By: E&P Staff
In a front page story in The Washington Post on Sunday, reporters Dana Priest and Anne Hull exposed dreadful conditions at the supposed “crown jewel of military medicine”– Walter Reed Army Medical Center.
On Monday, the paper carried Part II by the same reporters, titled: “Inside Mologne House, the Survivors of War Wrestle With Military Bureaucracy and Personal Demons.”
Now, in another front-pager on Tuesday, the two report: “Walter Reed Army Medical Center began repairs yesterday on Building 18, a former hotel that is used to house outpatients recuperating from injuries suffered in Iraq and Afghanistan and that has been plagued with mold, leaky plumbing and a broken elevator.
“The facility’s commander, Maj. Gen. George W. Weightman, said Army staff members inspected each of the 54 rooms at the building and discovered that outstanding repair orders for half the rooms had not been completed. He said that mold removal had begun on several rooms and that holes in ceilings, stained carpets and leaking faucets were being fixed….
“Walter Reed and Army officials have been ‘meeting continuously for three days’ since the articles began appearing, Weightman said. A large roundtable meeting with Army and Defense Department officials will take place at the Pentagon early this morning to continue talks about improvements in the outpatient system, he added.
“Weightman said the medical center has received an outpouring of concern about conditions and procedures since the articles appeared and has taken steps to improve what soldiers and their families describe as a messy battlefield of bureaucratic problems and mistreatment. ‘We’re starting to attack how we’ll fix and mitigate’ some of the problems, he said.
The first part of the article opened as follows. The entire lengthy pieces are posted at www.washingtonpost.com
Behind the door of Army Spec. Jeremy Duncan’s room, part of the wall is torn and hangs in the air, weighted down with black mold. When the wounded combat engineer stands in his shower and looks up, he can see the bathtub on the floor above through a rotted hole. The entire building, constructed between the world wars, often smells like greasy carry-out. Signs of neglect are everywhere: mouse droppings, belly-up cockroaches, stained carpets, cheap mattresses.
This is the world of Building 18, not the kind of place where Duncan expected to recover when he was evacuated to Walter Reed Army Medical Center from Iraq last February with a broken neck and a shredded left ear, nearly dead from blood loss. But the old lodge, just outside the gates of the hospital and five miles up the road from the White House, has housed hundreds of maimed soldiers recuperating from injuries suffered in the wars in Iraq and Afghanistan.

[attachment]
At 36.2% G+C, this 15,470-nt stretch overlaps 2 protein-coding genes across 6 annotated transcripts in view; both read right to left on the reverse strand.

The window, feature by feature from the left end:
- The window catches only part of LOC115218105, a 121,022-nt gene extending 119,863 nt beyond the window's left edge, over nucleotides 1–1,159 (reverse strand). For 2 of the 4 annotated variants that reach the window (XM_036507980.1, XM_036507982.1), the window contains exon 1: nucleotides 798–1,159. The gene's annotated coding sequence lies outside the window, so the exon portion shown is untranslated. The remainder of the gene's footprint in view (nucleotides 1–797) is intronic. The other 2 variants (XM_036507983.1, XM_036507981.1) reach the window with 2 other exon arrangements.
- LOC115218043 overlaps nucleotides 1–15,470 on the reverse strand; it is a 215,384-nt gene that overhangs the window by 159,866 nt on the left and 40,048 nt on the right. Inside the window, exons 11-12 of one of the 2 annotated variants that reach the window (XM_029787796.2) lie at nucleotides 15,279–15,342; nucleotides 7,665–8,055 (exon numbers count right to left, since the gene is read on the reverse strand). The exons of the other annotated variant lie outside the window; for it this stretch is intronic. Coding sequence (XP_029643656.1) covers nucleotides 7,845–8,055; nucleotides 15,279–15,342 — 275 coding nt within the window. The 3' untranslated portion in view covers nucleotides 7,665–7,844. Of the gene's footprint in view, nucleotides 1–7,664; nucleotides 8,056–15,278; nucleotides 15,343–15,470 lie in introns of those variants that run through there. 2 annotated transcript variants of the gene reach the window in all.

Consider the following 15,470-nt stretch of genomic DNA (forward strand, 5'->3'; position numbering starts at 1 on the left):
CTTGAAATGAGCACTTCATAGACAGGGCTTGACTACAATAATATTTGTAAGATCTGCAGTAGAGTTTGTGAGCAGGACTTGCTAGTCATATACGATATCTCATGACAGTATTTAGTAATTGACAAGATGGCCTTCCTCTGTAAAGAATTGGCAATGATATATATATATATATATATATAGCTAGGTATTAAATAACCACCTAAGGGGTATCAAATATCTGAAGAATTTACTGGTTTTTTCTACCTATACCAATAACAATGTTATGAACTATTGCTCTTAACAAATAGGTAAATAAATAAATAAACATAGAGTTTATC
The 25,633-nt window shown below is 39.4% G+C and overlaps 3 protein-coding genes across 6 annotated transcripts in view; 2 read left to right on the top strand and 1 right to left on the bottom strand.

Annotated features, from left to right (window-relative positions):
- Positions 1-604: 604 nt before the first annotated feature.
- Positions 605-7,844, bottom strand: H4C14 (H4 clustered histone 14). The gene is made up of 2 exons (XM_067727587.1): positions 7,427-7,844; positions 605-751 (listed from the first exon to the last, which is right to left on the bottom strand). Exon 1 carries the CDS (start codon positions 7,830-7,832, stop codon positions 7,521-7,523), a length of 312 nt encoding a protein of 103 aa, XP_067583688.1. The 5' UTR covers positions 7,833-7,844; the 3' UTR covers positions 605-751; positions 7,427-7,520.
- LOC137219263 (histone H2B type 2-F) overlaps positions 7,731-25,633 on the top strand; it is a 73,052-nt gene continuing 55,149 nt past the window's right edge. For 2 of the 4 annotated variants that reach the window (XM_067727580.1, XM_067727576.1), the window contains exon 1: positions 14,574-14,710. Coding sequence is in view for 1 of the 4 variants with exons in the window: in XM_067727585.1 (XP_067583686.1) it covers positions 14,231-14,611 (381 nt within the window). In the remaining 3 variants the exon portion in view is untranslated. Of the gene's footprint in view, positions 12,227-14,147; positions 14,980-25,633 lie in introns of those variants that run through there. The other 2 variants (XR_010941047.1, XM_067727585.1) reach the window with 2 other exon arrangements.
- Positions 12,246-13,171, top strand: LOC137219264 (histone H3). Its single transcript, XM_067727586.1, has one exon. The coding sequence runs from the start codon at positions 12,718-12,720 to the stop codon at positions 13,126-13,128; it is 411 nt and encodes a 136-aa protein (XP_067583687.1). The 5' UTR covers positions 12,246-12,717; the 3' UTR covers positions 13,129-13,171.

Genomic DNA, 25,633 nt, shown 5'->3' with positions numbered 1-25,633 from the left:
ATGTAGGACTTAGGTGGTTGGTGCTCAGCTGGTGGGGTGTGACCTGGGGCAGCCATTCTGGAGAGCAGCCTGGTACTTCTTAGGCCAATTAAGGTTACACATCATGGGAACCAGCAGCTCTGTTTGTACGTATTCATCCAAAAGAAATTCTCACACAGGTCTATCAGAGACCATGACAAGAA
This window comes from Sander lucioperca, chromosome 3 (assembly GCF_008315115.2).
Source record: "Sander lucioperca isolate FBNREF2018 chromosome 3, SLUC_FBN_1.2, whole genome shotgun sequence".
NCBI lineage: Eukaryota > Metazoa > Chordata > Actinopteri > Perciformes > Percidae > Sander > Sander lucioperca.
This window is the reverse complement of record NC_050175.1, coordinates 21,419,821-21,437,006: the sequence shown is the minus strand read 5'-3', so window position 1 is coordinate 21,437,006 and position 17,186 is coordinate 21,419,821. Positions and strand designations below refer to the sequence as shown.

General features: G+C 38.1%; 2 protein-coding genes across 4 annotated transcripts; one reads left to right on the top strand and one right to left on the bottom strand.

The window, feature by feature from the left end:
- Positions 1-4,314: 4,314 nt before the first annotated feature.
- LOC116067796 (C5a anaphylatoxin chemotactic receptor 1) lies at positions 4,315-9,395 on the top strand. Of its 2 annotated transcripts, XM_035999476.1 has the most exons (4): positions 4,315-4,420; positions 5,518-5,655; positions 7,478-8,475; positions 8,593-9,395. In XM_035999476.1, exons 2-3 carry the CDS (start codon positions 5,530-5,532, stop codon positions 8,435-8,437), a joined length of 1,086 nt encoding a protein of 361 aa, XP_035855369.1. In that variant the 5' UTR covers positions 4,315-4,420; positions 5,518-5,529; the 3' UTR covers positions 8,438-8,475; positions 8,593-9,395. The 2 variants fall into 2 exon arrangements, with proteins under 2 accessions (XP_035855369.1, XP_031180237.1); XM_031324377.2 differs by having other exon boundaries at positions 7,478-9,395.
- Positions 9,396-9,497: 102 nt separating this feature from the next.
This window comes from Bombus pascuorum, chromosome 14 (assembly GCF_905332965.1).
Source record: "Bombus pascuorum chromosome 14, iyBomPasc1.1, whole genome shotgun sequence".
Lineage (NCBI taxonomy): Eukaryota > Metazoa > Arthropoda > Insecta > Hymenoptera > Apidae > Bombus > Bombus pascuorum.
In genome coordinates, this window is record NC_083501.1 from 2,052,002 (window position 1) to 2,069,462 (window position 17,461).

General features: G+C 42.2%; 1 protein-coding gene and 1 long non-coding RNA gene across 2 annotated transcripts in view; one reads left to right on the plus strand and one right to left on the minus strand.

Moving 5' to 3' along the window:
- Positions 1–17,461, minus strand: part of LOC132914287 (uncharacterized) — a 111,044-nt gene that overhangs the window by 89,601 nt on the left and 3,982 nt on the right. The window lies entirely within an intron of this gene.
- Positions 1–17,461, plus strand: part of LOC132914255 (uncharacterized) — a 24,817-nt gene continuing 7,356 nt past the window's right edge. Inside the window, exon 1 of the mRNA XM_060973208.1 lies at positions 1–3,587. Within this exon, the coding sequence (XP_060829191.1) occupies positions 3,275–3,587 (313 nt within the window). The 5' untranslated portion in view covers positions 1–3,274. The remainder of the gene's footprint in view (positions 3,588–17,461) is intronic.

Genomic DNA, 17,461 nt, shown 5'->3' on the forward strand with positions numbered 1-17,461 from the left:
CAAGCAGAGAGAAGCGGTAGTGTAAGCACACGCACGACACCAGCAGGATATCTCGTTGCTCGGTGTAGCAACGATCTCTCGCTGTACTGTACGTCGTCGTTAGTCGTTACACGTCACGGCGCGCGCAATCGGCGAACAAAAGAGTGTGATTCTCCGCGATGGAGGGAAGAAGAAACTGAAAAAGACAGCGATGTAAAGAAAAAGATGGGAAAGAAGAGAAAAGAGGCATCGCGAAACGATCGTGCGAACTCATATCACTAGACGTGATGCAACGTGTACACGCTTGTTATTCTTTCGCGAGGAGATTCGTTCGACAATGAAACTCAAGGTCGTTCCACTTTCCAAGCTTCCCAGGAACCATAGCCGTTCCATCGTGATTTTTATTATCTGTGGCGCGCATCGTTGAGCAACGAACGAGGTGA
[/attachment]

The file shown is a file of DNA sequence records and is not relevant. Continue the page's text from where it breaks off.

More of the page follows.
The common perception of Walter Reed is of a surgical hospital that shines as the crown jewel of military medicine. But 5 1/2 years of sustained combat have transformed the venerable 113-acre institution into something else entirely — a holding ground for physically and psychologically damaged outpatients. Almost 700 of them — the majority soldiers, with some Marines — have been released from hospital beds but still need treatment or are awaiting bureaucratic decisions before being discharged or returned to active duty.
They suffer from brain injuries, severed arms and legs, organ and back damage, and various degrees of post-traumatic stress. Their legions have grown so exponentially — they outnumber hospital patients at Walter Reed 17 to 1 — that they take up every available bed on post and spill into dozens of nearby hotels and apartments leased by the Army. The average stay is 10 months, but some have been stuck there for as long as two years.
Not all of the quarters are as bleak as Duncan’s, but the despair of Building 18 symbolizes a larger problem in Walter Reed’s treatment of the wounded, according to dozens of soldiers, family members, veterans aid groups, and current and former Walter Reed staff members interviewed by two Washington Post reporters, who spent more than four months visiting the outpatient world without the knowledge or permission of Walter Reed officials. Many agreed to be quoted by name; others said they feared Army retribution if they complained publicly.
While the hospital is a place of scrubbed-down order and daily miracles, with medical advances saving more soldiers than ever, the outpatients in the Other Walter Reed encounter a messy bureaucratic battlefield nearly as chaotic as the real battlefields they faced overseas.
On the worst days, soldiers say they feel like they are living a chapter of “Catch-22.” The wounded manage other wounded. Soldiers dealing with psychological disorders of their own have been put in charge of others at risk of suicide.
Disengaged clerks, unqualified platoon sergeants and overworked case managers fumble with simple needs: feeding soldiers’ families who are close to poverty, replacing a uniform ripped off by medics in the desert sand or helping a brain-damaged soldier remember his next appointment.
“We’ve done our duty. We fought the war. We came home wounded. Fine. But whoever the people are back here who are supposed to give us the easy transition should be doing it,” said Marine Sgt. Ryan Groves, 26, an amputee who lived at Walter Reed for 16 months. “We don’t know what to do. The people who are supposed to know don’t have the answers. It’s a nonstop process of stalling.”
Soldiers, family members, volunteers and caregivers who have tried to fix the system say each mishap seems trivial by itself, but the cumulative effect wears down the spirits of the wounded and can stall their recovery.